We don't provide any support for custom builds of seesaw - but we think this information is cool and useful for the Maker community!

You can reprogram these ATtiny breakouts to run your own firmware. However, the boards do not come with a bootloader. If you want to do development on seesaw (e.g. changing the configuration) you need a separate UPDI programming setup! You can build this setup with a 1K resistor and a USB to Serial cable or with the UPDI Friend board.

USB to TTL Serial Cable With Type A plug and 4 wire sockets
The cable is easiest way ever to connect to your microcontroller/Raspberry Pi/WiFi router serial console port. Inside the big USB plug is a USB<->Serial conversion chip and at...
In Stock
Angled shot of 25 Through-Hole Resistors - 1.0K ohm 5% 1/4W.
ΩMG! You're not going to be able to resist these handy resistor packs! Well, axially, they do all of the resisting for you!This is a 25 Pack of...
In Stock

Building a UPDI Programmer

  • USB to Serial cable power to ATtiny VIN (red wire)
  • USB to Serial cable ground to ATtiny G (black wire)
  • USB to Serial cable RX to 1K resistor (white wire)
  • USB to Serial cable TX to 1K resistor (green wire)
  • 1K resistor to ATtiny UPDI pin (white wire)

Wiring with the UPDI Friend

  • UPDI Friend PWR to ATtiny VIN (red wire)
  • UPDI Friend GND to ATtiny G (black wire)
  • UPDI Friend UPDI to ATtiny UPDI pin (white wire)

Install megaTinyCore

You can compile code for the ATtiny using the megaTinyCore board support package in the Arduino IDE. There are detailed installation instructions in the megaTinyCore GitHub repository. The following steps outline how to install it using the Boards Manager.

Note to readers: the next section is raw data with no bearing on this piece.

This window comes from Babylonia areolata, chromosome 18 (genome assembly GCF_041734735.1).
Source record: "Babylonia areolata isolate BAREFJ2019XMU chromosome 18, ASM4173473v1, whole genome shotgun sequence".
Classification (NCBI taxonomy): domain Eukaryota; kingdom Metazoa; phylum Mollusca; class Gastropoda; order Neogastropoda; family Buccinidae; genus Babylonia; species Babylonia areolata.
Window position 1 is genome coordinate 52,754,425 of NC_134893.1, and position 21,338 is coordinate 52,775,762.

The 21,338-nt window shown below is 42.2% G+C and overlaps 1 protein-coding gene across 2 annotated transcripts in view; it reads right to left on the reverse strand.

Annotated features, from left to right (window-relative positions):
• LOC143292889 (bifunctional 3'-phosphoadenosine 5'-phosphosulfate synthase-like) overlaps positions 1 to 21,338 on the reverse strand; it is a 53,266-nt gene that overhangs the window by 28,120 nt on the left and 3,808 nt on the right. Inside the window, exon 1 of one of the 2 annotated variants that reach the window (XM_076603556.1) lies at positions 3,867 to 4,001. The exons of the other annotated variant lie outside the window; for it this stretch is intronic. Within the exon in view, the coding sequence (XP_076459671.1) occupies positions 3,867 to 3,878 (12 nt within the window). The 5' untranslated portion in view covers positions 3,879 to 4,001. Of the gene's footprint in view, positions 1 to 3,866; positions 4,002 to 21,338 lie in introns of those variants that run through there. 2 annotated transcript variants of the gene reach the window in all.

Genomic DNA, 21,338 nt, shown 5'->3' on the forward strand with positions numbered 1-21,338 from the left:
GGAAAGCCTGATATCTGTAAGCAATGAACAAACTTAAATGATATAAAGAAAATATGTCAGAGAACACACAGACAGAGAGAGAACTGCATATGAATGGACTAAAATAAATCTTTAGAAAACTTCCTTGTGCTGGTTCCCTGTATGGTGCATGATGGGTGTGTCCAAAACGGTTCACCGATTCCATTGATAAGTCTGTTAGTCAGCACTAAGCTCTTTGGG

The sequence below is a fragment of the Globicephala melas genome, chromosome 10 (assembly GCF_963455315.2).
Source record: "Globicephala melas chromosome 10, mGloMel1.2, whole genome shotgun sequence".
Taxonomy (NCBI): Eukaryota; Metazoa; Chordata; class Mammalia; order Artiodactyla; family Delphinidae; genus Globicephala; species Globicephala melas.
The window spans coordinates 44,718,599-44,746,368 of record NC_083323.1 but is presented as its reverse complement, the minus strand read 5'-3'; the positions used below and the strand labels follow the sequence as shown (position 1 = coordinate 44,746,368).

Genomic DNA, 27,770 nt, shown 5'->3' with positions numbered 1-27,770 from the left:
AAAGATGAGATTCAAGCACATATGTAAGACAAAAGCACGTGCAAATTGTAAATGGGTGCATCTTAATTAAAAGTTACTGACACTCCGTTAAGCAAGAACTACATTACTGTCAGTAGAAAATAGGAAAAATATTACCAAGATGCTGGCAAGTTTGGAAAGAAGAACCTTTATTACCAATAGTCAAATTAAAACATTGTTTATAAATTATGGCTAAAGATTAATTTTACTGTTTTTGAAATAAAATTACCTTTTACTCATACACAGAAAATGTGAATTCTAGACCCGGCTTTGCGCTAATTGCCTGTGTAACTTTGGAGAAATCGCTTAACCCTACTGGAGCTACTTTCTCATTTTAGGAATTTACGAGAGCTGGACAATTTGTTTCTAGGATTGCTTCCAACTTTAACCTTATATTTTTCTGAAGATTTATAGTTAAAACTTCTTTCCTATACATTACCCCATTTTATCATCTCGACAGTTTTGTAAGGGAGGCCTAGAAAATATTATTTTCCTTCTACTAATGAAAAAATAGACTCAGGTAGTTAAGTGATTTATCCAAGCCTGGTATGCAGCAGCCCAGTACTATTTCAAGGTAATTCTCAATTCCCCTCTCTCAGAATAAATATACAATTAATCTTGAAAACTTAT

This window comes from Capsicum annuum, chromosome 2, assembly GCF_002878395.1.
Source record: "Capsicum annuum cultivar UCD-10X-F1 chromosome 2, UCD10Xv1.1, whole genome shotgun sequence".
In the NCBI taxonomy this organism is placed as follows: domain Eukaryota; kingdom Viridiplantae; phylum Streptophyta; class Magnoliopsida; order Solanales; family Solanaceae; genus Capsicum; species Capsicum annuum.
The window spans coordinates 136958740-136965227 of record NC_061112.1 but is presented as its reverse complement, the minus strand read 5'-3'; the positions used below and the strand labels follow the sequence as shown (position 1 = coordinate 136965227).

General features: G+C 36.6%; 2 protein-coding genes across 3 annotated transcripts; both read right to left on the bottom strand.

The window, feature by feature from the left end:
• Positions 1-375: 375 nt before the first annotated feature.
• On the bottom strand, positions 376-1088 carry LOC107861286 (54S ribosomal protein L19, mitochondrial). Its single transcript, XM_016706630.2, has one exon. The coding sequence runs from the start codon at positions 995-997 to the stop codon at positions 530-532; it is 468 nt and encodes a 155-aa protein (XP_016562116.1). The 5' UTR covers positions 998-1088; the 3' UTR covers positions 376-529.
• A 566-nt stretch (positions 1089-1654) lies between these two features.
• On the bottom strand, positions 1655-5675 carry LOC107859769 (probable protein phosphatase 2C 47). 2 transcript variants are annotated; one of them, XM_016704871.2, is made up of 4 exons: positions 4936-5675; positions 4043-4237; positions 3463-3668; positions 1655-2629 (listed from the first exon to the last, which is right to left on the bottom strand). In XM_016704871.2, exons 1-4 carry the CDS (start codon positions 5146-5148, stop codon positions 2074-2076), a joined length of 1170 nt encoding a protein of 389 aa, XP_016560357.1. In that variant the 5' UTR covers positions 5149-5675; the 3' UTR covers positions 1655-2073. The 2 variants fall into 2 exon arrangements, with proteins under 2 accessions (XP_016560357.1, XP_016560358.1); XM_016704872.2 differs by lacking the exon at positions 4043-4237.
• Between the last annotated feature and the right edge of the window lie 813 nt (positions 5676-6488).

In the Arduino IDE, go to Preferences and add the megaTinyCore boards manager URL to the Additional Boards Manager URLs list:


Go to Tools - Board - Boards Manager...

In the Boards Manager, search for megaTinyCore. Click Install to install the board support package.

Program the ATtiny

After the megaTinyCore finishes installing, go to Tools - Board - megaTinyCore and select the board list that includes your ATtiny.

Then, select the chip of your ATtiny.

Next, set clock if needed. The default 20 MHz clock option is only valid if powering with 5V. If powering with 3.3V, select 10 MHz for the clock.

Under Programmer, select SerialUPDI - SLOW: 57600 baud.

Other options can be left at their defaults.

Finally, go to Preferences and check ON Show verbose output during upload. This will give you the upload details and progress in the monitor at the bottom of the Arduino IDE, which is very useful for debugging.

Now you can compile code with the megaTinyCore to upload to the ATtiny with the UPDI programmer by going to Sketch > Upload Using Programmer.

Blink Test

This simple example blinks the ATTiny816 onboard red indicator LED on pin 10.

void setup() {
  pinMode(10, OUTPUT);

void loop() {
  digitalWrite(10, HIGH);
  digitalWrite(10, LOW);

If using this with the ATTiny817, you'll want to update the pin to 5, as shown below.

void setup() {
  pinMode(5, OUTPUT);

void loop() {
  digitalWrite(5, HIGH);
  digitalWrite(5, LOW);

Upload the sketch using the UPDI programmer. You should see this output in the monitor after the upload has completed successfully:

The red LED on the ATtiny should be blinking!

This guide was first published on Oct 20, 2021. It was last updated on May 27, 2024.

This page (Advanced: Reprogramming with UPDI) was last updated on Apr 16, 2024.

Text editor powered by tinymce.